PROTESTERS have vowed to continue their battle against plans for a massive new waste plant proposed for a site near their homes.
People living in the conservation village of Eastham fear a massive influx of lorries passing near their homes to the pro-posed Biossence plant nearby, close to the Ellesmere Port border.
Biossence has said it wants to bring rubbish to the plant – which if approved would be built on the banks of the Mersey – by barge.
But villagers point out there is no guarantee of this.
The decision is to be made by Wirral Council’s planning committee on January 29, after being delayed several times.
Last month, the planners delayed their decision to allow members of Wirral’s planning committee to visit the proposed site.
It is due to be considered by the committee again, and has again been recommended for approval.
Anglo-German firm Biossence wants to build the integrated waste treatment and power generation plant in Hooton Park to process up to 400,000 tonnes of waste a year.
Around 75% of that would come from Liverpool.
In recent months, hundreds of residents living near North Road, Eastham, have contacted the council opposing the plans. A petition from 638 addresses in the area, plus 240 letters of objection have been lodged with the council.
Objectors have also included the Bromborough Society, Wirral Wildlife, Wirral Barn Owl Trust and Eastham Village Preservation Association.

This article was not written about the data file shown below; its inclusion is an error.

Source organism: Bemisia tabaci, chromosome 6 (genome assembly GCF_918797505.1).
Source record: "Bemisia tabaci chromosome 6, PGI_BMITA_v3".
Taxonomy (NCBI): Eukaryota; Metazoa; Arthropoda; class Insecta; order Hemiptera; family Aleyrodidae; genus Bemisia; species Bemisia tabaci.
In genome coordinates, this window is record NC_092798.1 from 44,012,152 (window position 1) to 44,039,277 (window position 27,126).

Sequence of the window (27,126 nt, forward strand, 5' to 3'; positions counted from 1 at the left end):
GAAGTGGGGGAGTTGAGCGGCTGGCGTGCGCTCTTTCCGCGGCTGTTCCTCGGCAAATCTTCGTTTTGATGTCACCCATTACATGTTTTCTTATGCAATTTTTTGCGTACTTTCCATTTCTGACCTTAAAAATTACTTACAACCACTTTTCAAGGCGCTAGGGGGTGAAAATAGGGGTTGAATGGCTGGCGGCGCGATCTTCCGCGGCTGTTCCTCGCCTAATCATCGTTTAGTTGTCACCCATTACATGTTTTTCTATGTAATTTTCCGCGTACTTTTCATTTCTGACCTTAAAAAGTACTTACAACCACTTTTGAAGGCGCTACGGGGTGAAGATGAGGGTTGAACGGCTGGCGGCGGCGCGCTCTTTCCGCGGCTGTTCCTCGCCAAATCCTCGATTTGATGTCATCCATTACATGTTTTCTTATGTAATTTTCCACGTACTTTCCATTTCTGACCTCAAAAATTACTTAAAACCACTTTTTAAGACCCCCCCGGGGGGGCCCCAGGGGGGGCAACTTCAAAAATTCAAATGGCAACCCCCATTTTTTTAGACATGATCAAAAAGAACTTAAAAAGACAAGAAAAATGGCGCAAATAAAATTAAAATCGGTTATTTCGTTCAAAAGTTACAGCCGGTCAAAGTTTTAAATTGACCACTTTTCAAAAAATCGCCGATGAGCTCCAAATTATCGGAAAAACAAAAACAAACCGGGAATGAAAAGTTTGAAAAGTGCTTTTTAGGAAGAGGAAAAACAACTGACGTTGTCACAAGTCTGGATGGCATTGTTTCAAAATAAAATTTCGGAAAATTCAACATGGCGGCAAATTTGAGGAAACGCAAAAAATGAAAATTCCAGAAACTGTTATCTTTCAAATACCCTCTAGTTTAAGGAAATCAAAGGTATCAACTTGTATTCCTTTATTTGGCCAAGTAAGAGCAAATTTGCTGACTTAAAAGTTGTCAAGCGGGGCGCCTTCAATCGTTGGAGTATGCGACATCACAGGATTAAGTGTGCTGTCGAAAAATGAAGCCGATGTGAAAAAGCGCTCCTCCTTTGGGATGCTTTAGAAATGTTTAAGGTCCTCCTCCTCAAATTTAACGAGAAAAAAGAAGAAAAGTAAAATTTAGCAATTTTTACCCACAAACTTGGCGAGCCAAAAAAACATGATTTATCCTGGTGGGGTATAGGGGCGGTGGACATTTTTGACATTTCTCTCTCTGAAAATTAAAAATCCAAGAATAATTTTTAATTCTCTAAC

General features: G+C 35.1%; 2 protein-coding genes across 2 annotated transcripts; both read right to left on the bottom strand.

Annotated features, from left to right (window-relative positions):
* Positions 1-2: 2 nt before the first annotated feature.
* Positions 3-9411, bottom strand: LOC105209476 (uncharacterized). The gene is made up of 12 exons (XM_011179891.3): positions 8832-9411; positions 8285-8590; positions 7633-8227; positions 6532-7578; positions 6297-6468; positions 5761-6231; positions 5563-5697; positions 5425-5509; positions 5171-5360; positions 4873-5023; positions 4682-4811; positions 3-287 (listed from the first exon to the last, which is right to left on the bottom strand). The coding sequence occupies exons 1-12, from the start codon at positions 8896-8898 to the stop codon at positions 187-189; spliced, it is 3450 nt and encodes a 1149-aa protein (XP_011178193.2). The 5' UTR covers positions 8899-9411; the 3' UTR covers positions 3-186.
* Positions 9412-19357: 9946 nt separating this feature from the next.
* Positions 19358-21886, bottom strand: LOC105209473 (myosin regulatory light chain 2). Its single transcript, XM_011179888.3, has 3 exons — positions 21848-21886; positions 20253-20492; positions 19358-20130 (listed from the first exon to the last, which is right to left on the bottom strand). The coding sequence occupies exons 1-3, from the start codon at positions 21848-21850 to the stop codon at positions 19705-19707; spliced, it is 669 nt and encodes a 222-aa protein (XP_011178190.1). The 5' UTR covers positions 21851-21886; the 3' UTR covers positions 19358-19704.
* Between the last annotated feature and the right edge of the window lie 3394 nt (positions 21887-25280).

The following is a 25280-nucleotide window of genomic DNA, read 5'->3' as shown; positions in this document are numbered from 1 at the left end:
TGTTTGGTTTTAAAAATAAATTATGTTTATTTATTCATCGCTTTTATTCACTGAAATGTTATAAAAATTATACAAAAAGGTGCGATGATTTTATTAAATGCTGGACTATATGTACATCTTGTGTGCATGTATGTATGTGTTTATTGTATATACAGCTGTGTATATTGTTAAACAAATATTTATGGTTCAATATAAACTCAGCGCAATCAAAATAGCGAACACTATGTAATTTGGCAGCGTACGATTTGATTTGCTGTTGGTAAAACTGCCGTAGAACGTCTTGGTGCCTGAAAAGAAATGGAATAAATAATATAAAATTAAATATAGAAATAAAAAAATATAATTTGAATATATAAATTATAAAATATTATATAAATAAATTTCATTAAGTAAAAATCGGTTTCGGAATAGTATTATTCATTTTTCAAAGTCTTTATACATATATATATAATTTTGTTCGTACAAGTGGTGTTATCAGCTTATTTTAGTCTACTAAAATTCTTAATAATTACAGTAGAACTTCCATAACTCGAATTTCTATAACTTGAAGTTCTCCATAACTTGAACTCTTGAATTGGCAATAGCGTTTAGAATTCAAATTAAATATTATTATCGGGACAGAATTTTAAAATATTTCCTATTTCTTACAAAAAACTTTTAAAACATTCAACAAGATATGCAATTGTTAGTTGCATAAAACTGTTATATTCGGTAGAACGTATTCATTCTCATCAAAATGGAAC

They say the land it would be built on is on the border of Eastham conservation village and a greenfield site with trees up to 300 years old.
They also say wildlife needs protecting.
Eastham Village Preservation Association says it is concerned the company will be using the road network to bring waste in to the plant, and to carry by-products away.
Dr Ralph Trottnow, a director of Biossence, said the plant would use existing technologies brought together in a unique way in which the waste is “sanitised” and then “cooked” under pressure.
The company says no harmful chemicals are released into the atmosphere during the process and the bio-fuel which is created would power the facility as well as generate electricity.
As part of the process, the plant would use “autoclaving” – using heat and steam to sort waste into recyclable materials for biofuel for power generation.
This process also means people do not have to sort their waste themselves and so could mean households no longer need to have separate bins for different kinds of waste.
Those behind the rubbish treatment centre say it could even be used to help empty existing landfill sites.